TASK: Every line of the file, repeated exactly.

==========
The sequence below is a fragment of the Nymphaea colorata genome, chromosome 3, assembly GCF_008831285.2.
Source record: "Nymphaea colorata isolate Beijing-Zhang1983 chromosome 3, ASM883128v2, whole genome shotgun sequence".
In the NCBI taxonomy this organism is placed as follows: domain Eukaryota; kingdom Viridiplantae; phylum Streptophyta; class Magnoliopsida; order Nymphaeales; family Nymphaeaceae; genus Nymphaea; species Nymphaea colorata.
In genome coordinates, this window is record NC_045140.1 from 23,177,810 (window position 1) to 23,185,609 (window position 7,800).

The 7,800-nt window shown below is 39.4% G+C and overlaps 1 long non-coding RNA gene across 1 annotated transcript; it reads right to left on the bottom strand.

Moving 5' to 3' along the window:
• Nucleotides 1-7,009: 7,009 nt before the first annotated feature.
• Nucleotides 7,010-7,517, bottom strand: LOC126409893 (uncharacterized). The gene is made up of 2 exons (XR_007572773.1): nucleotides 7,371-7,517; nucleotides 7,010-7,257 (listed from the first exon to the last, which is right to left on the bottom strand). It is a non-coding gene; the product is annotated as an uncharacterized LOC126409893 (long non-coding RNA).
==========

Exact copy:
The sequence below is a fragment of the Nymphaea colorata genome, chromosome 3, assembly GCF_008831285.2.
Source record: "Nymphaea colorata isolate Beijing-Zhang1983 chromosome 3, ASM883128v2, whole genome shotgun sequence".
In the NCBI taxonomy this organism is placed as follows: domain Eukaryota; kingdom Viridiplantae; phylum Streptophyta; class Magnoliopsida; order Nymphaeales; family Nymphaeaceae; genus Nymphaea; species Nymphaea colorata.
In genome coordinates, this window is record NC_045140.1 from 23,177,810 (window position 1) to 23,185,609 (window position 7,800).

The 7,800-nt window shown below is 39.4% G+C and overlaps 1 long non-coding RNA gene across 1 annotated transcript; it reads right to left on the bottom strand.

Moving 5' to 3' along the window:
• Nucleotides 1-7,009: 7,009 nt before the first annotated feature.
• Nucleotides 7,010-7,517, bottom strand: LOC126409893 (uncharacterized). The gene is made up of 2 exons (XR_007572773.1): nucleotides 7,371-7,517; nucleotides 7,010-7,257 (listed from the first exon to the last, which is right to left on the bottom strand). It is a non-coding gene; the product is annotated as an uncharacterized LOC126409893 (long non-coding RNA).